Abstract

Summary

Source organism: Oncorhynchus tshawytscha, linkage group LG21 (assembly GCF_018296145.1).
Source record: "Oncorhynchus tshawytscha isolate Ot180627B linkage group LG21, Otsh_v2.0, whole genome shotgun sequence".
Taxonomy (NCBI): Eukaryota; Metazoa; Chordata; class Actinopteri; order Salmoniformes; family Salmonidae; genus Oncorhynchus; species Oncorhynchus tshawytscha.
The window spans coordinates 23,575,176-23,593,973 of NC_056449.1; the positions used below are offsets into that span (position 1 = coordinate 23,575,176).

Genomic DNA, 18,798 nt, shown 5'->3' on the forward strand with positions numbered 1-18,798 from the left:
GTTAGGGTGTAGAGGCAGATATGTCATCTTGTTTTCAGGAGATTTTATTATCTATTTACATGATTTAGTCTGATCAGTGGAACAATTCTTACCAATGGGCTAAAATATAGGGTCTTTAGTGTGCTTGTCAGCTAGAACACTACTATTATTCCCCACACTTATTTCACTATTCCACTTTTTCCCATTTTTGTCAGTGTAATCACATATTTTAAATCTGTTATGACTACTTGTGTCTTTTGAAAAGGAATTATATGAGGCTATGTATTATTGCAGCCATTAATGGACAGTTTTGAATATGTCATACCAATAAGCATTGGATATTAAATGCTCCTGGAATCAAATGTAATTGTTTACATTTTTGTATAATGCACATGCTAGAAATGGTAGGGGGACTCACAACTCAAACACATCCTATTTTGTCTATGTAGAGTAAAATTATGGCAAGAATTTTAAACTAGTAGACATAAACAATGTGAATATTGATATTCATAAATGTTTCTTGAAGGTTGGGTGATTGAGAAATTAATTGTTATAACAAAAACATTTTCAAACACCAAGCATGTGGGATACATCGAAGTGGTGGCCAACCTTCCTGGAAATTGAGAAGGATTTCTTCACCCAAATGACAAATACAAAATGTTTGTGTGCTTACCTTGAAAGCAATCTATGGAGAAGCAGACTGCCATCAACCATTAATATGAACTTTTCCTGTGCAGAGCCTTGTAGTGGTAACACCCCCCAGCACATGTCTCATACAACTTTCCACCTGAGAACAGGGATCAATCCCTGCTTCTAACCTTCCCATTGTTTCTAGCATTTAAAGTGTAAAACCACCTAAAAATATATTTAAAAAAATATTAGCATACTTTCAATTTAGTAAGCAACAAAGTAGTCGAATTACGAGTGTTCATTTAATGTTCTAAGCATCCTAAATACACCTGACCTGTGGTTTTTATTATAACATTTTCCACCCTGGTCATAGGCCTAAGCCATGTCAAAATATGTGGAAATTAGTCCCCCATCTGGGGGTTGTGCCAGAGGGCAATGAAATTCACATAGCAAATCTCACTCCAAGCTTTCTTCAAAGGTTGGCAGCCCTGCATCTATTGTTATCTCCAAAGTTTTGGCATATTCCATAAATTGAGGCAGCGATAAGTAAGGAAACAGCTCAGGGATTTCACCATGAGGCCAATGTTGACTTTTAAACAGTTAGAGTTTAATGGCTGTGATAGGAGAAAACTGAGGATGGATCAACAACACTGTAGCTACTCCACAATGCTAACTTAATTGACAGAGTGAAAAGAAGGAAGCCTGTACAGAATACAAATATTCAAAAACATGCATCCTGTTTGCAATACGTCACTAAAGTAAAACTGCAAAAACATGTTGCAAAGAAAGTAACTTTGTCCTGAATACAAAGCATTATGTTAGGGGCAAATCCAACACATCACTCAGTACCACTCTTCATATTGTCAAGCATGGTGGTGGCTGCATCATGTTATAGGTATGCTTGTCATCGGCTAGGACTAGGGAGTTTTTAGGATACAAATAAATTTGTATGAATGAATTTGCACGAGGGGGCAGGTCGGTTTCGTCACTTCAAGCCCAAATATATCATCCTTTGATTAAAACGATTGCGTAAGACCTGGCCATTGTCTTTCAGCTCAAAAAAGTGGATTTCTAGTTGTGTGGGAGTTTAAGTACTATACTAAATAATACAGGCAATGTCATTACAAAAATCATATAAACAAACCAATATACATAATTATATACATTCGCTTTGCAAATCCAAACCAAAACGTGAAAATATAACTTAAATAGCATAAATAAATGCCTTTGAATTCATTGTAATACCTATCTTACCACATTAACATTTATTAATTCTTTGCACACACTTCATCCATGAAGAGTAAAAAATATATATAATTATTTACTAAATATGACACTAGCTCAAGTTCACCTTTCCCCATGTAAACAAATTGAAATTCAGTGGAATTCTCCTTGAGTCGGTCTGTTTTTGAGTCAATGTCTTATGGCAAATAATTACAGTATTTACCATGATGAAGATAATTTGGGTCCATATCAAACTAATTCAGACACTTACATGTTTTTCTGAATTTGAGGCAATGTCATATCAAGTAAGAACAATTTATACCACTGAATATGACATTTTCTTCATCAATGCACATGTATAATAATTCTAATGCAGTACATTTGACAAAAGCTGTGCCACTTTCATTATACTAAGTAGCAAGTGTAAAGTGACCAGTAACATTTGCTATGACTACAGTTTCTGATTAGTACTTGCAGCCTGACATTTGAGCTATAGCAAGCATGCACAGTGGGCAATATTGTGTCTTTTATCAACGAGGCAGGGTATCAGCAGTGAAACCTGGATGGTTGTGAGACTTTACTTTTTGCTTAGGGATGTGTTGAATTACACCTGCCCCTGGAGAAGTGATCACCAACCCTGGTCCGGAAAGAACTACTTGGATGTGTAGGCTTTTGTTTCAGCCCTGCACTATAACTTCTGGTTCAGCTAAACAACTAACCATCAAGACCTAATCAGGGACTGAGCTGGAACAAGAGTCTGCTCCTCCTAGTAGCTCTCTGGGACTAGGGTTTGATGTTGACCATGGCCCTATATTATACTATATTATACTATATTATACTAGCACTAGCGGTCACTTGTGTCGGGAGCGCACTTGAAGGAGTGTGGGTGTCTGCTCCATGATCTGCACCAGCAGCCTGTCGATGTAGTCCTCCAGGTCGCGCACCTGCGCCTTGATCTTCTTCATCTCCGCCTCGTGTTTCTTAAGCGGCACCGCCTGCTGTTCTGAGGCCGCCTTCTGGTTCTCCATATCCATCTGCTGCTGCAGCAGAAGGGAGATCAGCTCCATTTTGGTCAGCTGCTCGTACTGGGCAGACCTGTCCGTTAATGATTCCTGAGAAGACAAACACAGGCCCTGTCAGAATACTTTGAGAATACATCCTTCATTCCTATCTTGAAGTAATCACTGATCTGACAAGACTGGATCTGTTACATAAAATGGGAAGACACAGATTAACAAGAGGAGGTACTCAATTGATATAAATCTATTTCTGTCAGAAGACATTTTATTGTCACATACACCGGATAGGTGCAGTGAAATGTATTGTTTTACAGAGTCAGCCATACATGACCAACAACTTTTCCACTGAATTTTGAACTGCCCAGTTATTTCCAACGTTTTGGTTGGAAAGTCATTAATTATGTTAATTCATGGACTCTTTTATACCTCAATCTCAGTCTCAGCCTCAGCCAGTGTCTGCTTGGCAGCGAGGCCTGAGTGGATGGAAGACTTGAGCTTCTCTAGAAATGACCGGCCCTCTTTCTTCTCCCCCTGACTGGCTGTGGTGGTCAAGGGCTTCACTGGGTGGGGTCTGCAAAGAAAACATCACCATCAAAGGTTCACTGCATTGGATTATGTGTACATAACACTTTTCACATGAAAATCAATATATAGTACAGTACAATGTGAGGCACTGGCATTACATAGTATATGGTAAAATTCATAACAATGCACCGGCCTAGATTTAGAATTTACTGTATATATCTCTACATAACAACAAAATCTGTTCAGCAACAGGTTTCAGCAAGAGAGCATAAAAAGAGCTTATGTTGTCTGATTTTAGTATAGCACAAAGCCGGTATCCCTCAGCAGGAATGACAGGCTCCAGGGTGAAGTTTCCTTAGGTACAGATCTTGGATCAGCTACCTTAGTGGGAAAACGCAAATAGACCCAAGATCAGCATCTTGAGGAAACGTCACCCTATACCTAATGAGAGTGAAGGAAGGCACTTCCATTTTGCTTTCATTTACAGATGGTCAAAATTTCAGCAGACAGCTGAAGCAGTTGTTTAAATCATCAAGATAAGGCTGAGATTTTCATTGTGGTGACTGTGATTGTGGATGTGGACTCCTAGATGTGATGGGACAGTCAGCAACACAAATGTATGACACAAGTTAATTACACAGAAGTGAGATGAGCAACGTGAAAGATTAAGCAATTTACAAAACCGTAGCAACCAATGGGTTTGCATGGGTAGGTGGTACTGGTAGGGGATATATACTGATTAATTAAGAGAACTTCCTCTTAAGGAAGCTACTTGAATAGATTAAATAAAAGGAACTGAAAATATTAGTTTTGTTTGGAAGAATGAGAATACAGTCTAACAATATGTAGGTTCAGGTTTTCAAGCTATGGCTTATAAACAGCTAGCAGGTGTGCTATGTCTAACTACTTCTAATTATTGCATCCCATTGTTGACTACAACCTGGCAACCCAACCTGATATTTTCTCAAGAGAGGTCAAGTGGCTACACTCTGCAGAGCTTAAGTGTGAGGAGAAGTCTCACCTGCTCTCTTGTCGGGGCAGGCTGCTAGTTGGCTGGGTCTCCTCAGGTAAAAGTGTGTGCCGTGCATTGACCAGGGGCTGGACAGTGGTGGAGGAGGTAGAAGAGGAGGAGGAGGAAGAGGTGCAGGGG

Several observations suggest that the cortical lesions of progressive supranuclear palsy (PSP) play a role in the clinical symptoms and signs of the disease, although direct evidence for this is lacking. We addressed the significance of these lesions in a series of 10 cases of definite PSP. Tau positive cortical lesions were constant, and the mean density of neurofibrillary tangles (NFTS) was highest in the precentral and angular gyri. Their cortical distribution was singular: they were mainly located in the deepest cortical layers, affecting small as well as large neurons. They were weakly and rarely labelled with anti–ubiquitin antibodies. The tan metabolism impairment appeared more diffuse than previously thought, since neuropil threads, tau positive astrocytic tangles and oligodendroglial inclusions were also seen in the cortex and the subcortical structures. A factorial analysis of NFT density in cortex and subcortex isolated two factors, cortical and subcortical, both linked to the pedunculopontine nucleus. This suggests a prominent role of this nucleus in the spread of the lesions. A pathological subgroup exhibited mild lesions in the pedunculopontine nucleus, which were always associated with mild cortical density of NFTs. In this subgroup, the clinical data were unusual: absence of oculomotor palsy and axial rigidity in one case, of dementia in another, and presence of tremor at rest in the third case. The presence of cortical NFTs could be related to the selective involvement of cortical pathways perhaps connected with the pedunculopontine nucleus.